When Luis Raul Carmona P. retires from the Navy at the end of the month, he’ll have his favorite teacher at his side.
Mary “The Fox” Johnson, a teacher at Ardmore Middle School, taught Carmona in sixth grade, but the two stayed friends to this day, and she’ll be the guest speaker at his retirement. Corona said speakers are usually a commanding officer or family member, but for him, she’s been his mentor from the beginning.
“To me, that says more than a manager in the service,” Carmona said. “When a student leaves the classroom, technically her responsibility is done, but she takes that extra step. Her classroom is the whole world.”
Carmona, a petty officer first class with a focus in aviation warfare avionics, joined the Navy in 1999, participated in Operation Iraqi Freedom, then worked in Denver as a recruiter, in-flight technician, and instructor. He said of all his occupations, he enjoys working as an instructor the most.
“It’s interesting watching them go from not knowing anything, fresh out of high school, to working on a $43 million aircraft,” Carmona said. “You just let them go.”  
Johnson said she’s given many speeches and introduced former students during formal events, but this marks the first time she’s given a speech like this.
“To see that growth in this person, to plant a seed, it takes a while for it to grow and to flourish,” Johnson said. “You don’t know how it’s going to grow.”
When Carmona returns to visit family in Ardmore, he always comes back to visit Johnson, talk to her students and answer their questions.
“I wanted to be someone like her,” Carmona said. “She left an impression on people. Sometimes, when I meet people, I recognize certain characteristics when they’re talking. They’re enunciating their words, and I know they went through her class.”
Johnson taught Carmona sixth and seventh grade geography, which she still teaches. Johnson said he was a good student, attentive and focused, but quiet and withdrawn, something she had to help him grow past.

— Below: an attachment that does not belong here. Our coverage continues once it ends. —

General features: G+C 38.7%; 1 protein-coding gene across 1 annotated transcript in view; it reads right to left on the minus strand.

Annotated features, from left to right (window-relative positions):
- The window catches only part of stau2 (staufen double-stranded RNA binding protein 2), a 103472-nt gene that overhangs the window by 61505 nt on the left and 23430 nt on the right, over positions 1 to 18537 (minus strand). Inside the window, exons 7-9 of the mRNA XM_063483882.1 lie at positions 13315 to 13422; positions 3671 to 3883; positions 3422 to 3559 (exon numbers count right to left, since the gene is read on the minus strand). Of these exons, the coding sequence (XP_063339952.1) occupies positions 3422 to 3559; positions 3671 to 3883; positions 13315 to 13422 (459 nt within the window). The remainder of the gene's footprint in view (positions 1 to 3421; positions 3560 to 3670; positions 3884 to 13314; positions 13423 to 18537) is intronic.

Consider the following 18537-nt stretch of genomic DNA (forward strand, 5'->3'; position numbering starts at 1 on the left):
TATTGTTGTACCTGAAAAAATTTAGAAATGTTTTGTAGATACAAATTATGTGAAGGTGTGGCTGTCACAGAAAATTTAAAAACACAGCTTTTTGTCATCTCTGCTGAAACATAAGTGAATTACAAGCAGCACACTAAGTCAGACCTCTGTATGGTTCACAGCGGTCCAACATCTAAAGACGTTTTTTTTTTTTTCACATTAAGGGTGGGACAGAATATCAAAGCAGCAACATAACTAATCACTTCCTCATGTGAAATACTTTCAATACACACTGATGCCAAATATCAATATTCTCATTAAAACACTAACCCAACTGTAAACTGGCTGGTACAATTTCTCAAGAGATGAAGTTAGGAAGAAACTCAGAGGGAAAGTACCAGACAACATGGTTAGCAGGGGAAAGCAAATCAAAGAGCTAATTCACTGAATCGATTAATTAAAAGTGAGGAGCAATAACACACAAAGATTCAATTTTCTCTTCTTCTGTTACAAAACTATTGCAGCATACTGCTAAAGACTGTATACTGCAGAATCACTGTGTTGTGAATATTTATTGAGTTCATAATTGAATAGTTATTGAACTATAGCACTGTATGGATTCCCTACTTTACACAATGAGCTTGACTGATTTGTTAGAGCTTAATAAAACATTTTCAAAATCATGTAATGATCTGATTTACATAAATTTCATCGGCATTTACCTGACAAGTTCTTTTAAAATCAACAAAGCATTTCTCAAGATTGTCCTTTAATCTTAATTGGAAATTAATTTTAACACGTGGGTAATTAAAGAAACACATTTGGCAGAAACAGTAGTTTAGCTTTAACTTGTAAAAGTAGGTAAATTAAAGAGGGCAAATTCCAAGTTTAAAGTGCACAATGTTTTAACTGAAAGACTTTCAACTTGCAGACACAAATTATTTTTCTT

“I teach my kids how to speak,” Johnson said. “When we’re doing presentations in class, I teach them how to speak properly at the same time.”
“I was shy,” Carmona said. “I hate to use the word, but I hated her. I thought, ‘When am I going to need this?’”
He said as much as he resisted the lessons as a student, he found himself using them constantly throughout his career.
“The first thing I’d think is, ‘I need to enunciate,’ and then I would picture her sitting at the back of the room,” Carmona said. “That’s where she’d sit and say, ‘I can’t hear you.’”
He said in one case, Johnson visited his house and convinced his parents to let him go on her class’ annual trip to Langston University, despite a significant language barrier. While Langston wasn’t his final destination, he said the experience influenced him and he never forgot how insistent she was on helping him.  
“I’m going to strive to be that person,” Carmona said. “People say I’m her former student. I still see her as my teacher, she always has been.”
Twenty years and a few trips around the world later, he still comes back to visit. The first time, he bought her a gift, a necklace from Turkey with her nickname, Fox, on it.
“To me, it was just a souvenir,” Carmona said. “But every time I’d show up, she’d have it on. It’s kind of spooky.”
For Johnson, it meant a great deal.
“I just can’t explain to you what it means when a child comes back to you and says, ’This is for you,” she said. “It let me know he cares, he’s interested in what I’m trying to do.”
“It’s never ‘how have you been?’ It’s ‘what have you done?’,” he said. “My parents are proud of me, but parents are always proud of you. It’s different when it’s somebody who says, ‘That’s my student.’”